Iíve also been considering an 8-string fifths-tuned electric guitar. Even using a 7-string guitar with fifths tuning would yield an instrument which has almost as much range at the bottom as a normal electric bass, but ending at F1 (if one retains the mandocello/bouzouki open notes) instead of E1. If one tuned oneís bottom course to E1 (E1-B1-F#2-C#3-G#3-D#4-AE4) one would have the complete range of a normal electric bass, electric guitar, and electric mandolin on one instrumentÖ but Iíd would have a hard time initially with the markings and with finding my place.

    As it is, if I get an 8-string, it will likely be a baritone instrument, with open strings of Ab0-Eb1-Bb1-F2-C3-G3-D4-A4 with a 28Ē string length. With a mute at the first fret for touchstyle, Iíll still have a low A0 as the lowest note.

    Of course, this puts my assertion of being over MAS in doubt. *laugh*

    ----

    Okay, enough geekiness on my part. Iíll post again once the 12-string is set up.

    The Octofone promised eight instruments in one, but this experiment is turning out considerably less expensive than other solutions on the market.

    The Quadrofone! By using either open strings or a capo, itís four instruments in one! Mandocello! Octave mandolin! Mandola! Mandolin!

    I will definitely be interested in hearing of others trying this, and am looking forward to reading of others using what I will call Standard Fifths Tuning, Full Fifths Tuning or Full Mando Tuning on guitar. (I happen to think calling a crippled version of fifths tuning ďstandardĒ is presumptuous and pretentious, so Iíll henceforth refer to such as ďCrippled Fifths Tuning.Ē *laugh*)

    Cheers!
    ----

    Playing a funky oval-hole scroll-body mandolin, several mandolins retuned to CGDA, three CGDA-tuned Flatiron mandolas, two Flatiron mandolas tuned as octave mandolins,and a six-course 25.5" scale CGDAEB-tuned Ovation Mandophone.

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    Registered User man dough nollij's Avatar
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    Default Re: Converting 6-string to full fifth tuning - my experiment

    Quote Originally Posted by T.J. View Post
    Itís now been a few weeks, and my experiment in fifths tuning (C2-G2-D3-A3-E4-B4) has been a success so far.

    TJ, forgive my noob question, but what do the numbers mean? I assume they are a shorthand way of saying "C above middle C", etc, but I haven't seen them before.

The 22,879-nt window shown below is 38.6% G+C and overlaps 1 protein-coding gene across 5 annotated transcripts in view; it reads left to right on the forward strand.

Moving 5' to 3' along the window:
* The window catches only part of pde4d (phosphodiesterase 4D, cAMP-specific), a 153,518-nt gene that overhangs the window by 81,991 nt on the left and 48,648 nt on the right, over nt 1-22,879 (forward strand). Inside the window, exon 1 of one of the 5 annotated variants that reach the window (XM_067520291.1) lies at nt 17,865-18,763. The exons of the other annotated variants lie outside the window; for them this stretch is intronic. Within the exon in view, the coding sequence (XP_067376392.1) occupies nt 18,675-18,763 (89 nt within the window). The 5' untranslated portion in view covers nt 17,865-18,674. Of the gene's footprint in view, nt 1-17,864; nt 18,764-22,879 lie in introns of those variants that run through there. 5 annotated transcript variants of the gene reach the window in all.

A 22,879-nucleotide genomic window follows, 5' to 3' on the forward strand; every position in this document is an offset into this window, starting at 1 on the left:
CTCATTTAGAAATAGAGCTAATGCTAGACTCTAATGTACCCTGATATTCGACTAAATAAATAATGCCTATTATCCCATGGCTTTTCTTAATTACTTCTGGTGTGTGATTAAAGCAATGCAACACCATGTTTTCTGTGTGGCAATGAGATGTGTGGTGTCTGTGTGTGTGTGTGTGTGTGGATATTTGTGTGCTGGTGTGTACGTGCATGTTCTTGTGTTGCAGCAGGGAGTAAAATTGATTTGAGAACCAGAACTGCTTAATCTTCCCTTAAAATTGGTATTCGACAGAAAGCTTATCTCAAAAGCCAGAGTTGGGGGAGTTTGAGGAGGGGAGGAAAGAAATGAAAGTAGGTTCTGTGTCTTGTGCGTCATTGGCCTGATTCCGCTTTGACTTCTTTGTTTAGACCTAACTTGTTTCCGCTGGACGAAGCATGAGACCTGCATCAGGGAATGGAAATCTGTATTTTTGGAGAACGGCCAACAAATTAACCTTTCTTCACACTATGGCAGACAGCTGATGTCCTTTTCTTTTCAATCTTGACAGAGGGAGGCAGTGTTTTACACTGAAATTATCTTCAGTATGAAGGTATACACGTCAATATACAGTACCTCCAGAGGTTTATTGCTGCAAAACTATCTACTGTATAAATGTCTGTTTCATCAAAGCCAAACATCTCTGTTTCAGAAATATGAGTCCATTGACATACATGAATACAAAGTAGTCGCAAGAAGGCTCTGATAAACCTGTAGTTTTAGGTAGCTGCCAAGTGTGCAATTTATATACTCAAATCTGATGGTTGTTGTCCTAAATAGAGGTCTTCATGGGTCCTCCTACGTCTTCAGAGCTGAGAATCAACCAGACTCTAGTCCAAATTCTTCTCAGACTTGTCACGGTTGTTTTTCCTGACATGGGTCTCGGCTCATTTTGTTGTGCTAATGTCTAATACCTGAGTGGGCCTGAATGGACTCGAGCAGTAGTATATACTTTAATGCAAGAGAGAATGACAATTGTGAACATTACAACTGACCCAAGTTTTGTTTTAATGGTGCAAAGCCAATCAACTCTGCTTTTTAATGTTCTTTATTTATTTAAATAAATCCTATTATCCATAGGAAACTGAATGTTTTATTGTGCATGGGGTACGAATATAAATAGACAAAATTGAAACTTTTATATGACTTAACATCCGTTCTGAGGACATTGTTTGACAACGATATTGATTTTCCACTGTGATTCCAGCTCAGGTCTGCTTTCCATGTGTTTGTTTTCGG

15. #13

    Default Re: Converting 6-string to full fifth tuning - my experiment

    The numerical system allows discussions with an absolute reference as to pitches, without having to reference frequencies. Each octave designated by the number runs from C to the next higher B. Middle C is C4; A440 is A4, the A above middle C.

    In point of reference, the open strings of a mandolin are typically tuned G3-D4-A4-E5 from low to high, and a standard tuned guitar is tuned E2-A2-D3-G3-B3-E4 from low to high.

    Using the numbers is useful when using a non-standard tuning, since one knows exactly which pitch is being discussed.

    Cheers!
    ----

    Playing a funky oval-hole scroll-body mandolin, several mandolins retuned to CGDA, three CGDA-tuned Flatiron mandolas, two Flatiron mandolas tuned as octave mandolins,and a six-course 25.5" scale CGDAEB-tuned Ovation Mandophone.

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  17. #14
    Registered User groveland's Avatar
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    Default Re: Converting 6-string to full fifth tuning - my experiment

    CST! That's a hoot.

    I contacted the string folks. They can do the double ball ends if given specifics, which I will do. (My 335 is also at CGDAEG, so I mean to set it up this way, too.) Frankly, it appears they can make anything!

    Thanks for the source! Nice folks there, detail oriented, and clearly they want to get it right.

  18. #15
    5 Blessings Sweetpea44's Avatar
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    Default Re: Converting 6-string to full fifth tuning - my experiment

    Bringing this thread to life again ....

    How would these gauges/tensions change if using a smaller scale guitar? I've seen posts where people have converted Squier Mini Strats to electric OM's (generally adding things making them 8 strings). Could these be restrung to fifths (~22" sale length) to create a 'simple conversion' to an OM (possible CGDAEB tuning)? Or, at least creating an electric 5 string OM with CGDAE tuning and keeping one space empty?